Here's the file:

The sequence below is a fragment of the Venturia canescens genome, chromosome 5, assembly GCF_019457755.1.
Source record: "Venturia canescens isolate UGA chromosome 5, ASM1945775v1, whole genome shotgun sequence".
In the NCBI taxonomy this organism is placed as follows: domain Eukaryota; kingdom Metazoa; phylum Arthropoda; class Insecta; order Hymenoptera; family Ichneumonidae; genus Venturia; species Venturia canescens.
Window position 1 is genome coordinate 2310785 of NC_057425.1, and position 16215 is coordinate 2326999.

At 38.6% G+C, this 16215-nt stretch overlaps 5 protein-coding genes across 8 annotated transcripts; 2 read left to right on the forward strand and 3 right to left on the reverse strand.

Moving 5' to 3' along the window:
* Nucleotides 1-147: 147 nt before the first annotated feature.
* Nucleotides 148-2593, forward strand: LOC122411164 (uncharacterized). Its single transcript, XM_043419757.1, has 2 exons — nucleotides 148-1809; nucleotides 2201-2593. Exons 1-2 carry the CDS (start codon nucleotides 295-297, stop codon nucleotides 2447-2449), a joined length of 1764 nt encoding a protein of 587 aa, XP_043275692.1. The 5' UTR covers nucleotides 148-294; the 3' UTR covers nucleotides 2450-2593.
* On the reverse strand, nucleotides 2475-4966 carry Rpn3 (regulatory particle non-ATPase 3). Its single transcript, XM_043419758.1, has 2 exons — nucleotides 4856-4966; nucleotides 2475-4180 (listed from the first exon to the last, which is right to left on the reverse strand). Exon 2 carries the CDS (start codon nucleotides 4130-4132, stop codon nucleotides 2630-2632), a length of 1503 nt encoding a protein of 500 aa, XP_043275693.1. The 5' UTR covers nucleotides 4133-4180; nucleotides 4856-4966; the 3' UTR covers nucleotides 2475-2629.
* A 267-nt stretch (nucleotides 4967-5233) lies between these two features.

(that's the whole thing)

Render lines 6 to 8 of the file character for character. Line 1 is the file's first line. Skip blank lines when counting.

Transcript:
Moving 5' to 3' along the window:
* Nucleotides 1-147: 147 nt before the first annotated feature.
* Nucleotides 148-2593, forward strand: LOC122411164 (uncharacterized). Its single transcript, XM_043419757.1, has 2 exons — nucleotides 148-1809; nucleotides 2201-2593. Exons 1-2 carry the CDS (start codon nucleotides 295-297, stop codon nucleotides 2447-2449), a joined length of 1764 nt encoding a protein of 587 aa, XP_043275692.1. The 5' UTR covers nucleotides 148-294; the 3' UTR covers nucleotides 2450-2593.